Gluten-free, dairy-free and refined sugar free, but you wouldn’t know it.
To be honest, I don’t particularly like the word ‘healthy’ when it comes to describing food. I mean, how do you quantify healthiness? It’s not like at an arbitrary number of calories or grams of today’s ultimate taboo, sugar, you can say – yup, that’s healthy, or nope, that’s not. For me, it’s really about context: the context of each individual and their needs, activity levels and the remainder of their normal diet as well as the nutritional value behind those kilojoules. In my opinion, sweet treats are a perfectly healthy part of a balanced life.
As you may remember from a few weeks back, I just finished a month with no sugar (with the exception of fruit). The original aim was to remind myself that a sweet treat isn’t necessary every day, with every cup of coffee or following every meal, and to gain more of an appreciation for the sugar I do consume. Reading Ottolenghi’s In Defence of Sugar this week cemented my thoughts on the whole thing. Last week’s tender pistachio cake shared with friends, fragrant with lemon and topped with ripe, tart summer plums; the fudgy, brownie-like chocolate rye cookie dotted with sea salt flakes savoured alongside my morning coffee; or the award winning fruit studded hot cross bun, fresh from the oven and brushed with a sticky sweet glaze – those moments are worth much more to me than dietary restrictions. The upshot is that I’m back to the original mantra – everything in moderation. Including moderation. Always aiming for a balance of getting moving every day, mainly fruit and vegetables, not much processed food with undecipherable ingredient lists, eating a little more mindfully rather than in front of a screen, and yes, the occasional treat.
The other tactic I’ve found useful in the past few weeks, both for my wallet and my waistline, is limiting myself to a once-per-week grocery shop. It won’t work for every situation, but I haven’t managed to do a second supermarket visit (usually hungry at the end of a long day at university) without coming away with multiple unnecessary items. It’s an “I see I want” kind of thing. It also forces me to be more creative towards the end of the week with scraps of herbs, odds and ends of vegetables, those eggs in the fridge and a can of chickpeas in the cupboard – which is oddly satisfying for my recipe-minded brain and reduces waste. On that note, check out these waste-less recipes by Anna Jones in the Guardian this week – I need to start using my carrot tops and the brine from the capers jar!
These are not new concepts or an overnight solutions – but together, it’s a start.
In that vein, this healthier banana, passionfruit & coconut loaf is a little more nutrient dense than usual, without compromising on flavour. I see little point in reducing the sugar and fat in a recipe only to come up with something you’re not really going to enjoy, but I would honestly eat this any day. It’s also perfect for those who are coeliac, gluten-intolerant, dairy-free or simply trying to cut back on the level of refined sugar in their diet. It’s a one bowl, stir and bake kind of deal too – 10 or 15 minutes tops from start until your loaf tin hits the oven. The passsionfruit and coconut give it a tangy, tropical vibe, taking your banana bread to the next level. You can’t taste the coconut oil at all, and honey gives it a burnished caramel edge when cooked. Enjoy!!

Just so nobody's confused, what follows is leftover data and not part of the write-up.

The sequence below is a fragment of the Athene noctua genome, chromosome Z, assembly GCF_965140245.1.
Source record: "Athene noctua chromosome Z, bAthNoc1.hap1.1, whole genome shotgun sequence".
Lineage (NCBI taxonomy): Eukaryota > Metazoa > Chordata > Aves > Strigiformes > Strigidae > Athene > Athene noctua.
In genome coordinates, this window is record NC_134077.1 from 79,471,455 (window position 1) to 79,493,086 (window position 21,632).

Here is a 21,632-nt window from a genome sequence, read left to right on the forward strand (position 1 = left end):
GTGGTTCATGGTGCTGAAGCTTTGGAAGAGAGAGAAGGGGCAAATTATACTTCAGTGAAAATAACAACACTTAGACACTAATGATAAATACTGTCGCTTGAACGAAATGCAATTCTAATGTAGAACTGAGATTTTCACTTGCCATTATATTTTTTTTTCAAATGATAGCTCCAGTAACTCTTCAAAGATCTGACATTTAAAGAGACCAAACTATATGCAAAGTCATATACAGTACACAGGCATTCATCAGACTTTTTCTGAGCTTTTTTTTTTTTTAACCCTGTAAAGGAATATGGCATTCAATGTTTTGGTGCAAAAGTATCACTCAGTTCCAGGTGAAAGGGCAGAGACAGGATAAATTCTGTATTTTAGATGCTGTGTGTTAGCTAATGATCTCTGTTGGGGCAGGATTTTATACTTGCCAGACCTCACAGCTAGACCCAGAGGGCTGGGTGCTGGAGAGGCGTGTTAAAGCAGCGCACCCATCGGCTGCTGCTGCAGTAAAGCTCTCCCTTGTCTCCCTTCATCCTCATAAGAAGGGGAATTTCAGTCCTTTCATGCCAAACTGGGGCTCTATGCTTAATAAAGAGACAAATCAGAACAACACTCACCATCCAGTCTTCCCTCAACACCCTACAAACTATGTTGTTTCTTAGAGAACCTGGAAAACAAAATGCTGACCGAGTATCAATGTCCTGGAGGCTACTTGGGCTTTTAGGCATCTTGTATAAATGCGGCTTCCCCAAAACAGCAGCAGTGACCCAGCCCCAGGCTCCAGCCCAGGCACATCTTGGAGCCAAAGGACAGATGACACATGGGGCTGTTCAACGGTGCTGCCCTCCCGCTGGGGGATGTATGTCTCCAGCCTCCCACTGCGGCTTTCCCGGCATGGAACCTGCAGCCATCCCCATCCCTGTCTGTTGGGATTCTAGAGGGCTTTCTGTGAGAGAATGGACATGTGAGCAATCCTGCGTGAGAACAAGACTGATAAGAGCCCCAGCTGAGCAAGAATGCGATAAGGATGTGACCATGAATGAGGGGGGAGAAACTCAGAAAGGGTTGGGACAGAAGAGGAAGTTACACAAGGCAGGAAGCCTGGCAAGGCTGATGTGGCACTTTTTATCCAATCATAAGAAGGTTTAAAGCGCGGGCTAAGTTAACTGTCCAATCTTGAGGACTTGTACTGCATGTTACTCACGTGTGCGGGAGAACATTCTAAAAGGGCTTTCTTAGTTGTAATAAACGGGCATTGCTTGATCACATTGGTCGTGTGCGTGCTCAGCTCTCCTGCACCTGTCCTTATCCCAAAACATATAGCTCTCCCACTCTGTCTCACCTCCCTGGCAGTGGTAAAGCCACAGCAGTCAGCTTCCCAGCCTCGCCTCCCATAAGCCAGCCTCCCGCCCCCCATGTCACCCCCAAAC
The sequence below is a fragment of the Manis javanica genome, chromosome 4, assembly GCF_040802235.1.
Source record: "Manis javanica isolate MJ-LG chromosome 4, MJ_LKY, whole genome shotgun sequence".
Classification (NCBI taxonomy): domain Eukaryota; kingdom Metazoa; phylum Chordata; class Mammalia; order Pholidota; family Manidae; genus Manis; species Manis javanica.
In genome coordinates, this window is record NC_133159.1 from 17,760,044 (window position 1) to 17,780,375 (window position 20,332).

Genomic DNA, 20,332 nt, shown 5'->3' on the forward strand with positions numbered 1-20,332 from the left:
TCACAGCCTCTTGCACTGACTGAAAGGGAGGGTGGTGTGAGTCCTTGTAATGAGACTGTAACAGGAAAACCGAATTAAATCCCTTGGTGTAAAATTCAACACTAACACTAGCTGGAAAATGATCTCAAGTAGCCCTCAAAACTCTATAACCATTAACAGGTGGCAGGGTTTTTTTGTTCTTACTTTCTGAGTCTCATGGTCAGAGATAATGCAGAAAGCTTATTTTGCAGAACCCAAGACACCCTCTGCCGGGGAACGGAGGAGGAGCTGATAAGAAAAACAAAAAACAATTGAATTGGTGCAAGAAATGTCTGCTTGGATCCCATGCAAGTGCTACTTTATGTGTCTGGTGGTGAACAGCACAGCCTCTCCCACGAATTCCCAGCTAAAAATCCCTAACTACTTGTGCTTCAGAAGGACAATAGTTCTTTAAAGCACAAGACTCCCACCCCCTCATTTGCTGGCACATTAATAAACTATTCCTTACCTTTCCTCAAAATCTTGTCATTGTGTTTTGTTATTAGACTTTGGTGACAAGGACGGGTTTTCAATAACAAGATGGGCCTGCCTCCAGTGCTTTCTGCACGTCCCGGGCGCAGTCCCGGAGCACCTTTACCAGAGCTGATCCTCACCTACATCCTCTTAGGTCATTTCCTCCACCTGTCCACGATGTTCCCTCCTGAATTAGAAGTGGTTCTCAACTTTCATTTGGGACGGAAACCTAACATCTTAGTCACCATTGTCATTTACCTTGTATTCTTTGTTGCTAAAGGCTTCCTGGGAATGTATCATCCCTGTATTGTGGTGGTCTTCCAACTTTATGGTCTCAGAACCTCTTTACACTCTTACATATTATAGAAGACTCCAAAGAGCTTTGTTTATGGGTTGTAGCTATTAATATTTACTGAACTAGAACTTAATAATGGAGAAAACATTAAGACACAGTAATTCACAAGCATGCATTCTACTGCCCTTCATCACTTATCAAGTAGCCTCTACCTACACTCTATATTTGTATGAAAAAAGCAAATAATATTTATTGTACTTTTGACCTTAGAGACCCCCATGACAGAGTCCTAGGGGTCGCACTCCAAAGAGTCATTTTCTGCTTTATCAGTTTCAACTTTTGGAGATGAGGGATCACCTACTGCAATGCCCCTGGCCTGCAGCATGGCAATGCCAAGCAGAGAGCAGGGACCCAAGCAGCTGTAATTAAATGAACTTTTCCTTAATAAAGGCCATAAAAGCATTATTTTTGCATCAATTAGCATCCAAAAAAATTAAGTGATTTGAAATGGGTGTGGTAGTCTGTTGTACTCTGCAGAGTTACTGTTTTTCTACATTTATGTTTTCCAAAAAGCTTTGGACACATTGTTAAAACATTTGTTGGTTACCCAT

Also please note: the colour of the loaf’s interior is much browner than shown in the pictures, as I adapted the recipe further after the original photos. The exterior is practically the same.
PS: does anyone have the answer to why the banana on top often turns a little pink in the oven? Something to do with the potassium, maybe? Would love to know!
- If your bananas are not super black and spotty, place on a baking tray in the oven at 200°C, whole (skin on, unpeeled) for 10-15minutes or until blackened and just starting to ooze juice. Leave to cool for 10 minutes, then peel and mash. Continue with the recipe as normal
- The colour of the loaf’s interior is much browner than shown in the pictures, as I adapted the recipe further after the original photos. The exterior is practically the same.
- To make it gluten-free, swap the flour for buckwheat flour or your favourite gluten-free blend.
- I’m also keen to try this using spelt flour rather than plain – let me know if you give this a go!
- ⅓ cup coconut oil, melted
- ½ cup honey or maple syrup
- 2 eggs
- 1 cup mashed very ripe bananas (2 large) + 1 extra banana to decorate
- ¼ cup passionfruit pulp
- 1 teaspoon baking soda
- 1 teaspoon vanilla essence
- ½ teaspoon salt
- ¾ cup plain flour (or buckwheat flour to make gluten-free)
- ¾ cup almond meal
- ¾ cup dessicated coconut
- 2 teaspoons coconut sugar for sprinkling
- If your bananas aren’t very spotty/black, follow instructions above in Cook’s Notes for extra ripening.
- Preheat oven to 160°C and grease and line a loaf tin with baking paper.
- Beat together the coconut oil and honey until combined. Add both eggs and whisk to combine. Add mashed bananas and passionfruit pulp - whisk gently, making sure to leave clumps of banana - it doesn’t need to be smooth.
- Whisk through the baking soda, vanilla and salt.
- Fold in the flour, almond meal and dessicated coconut until just combined.
- Pour into greased loaf tin and top with the extra halved banana. Sprinkle the extra banana with coconut sugar.
- Bake 45-55 minutes or until a skewer inserted comes out just clean.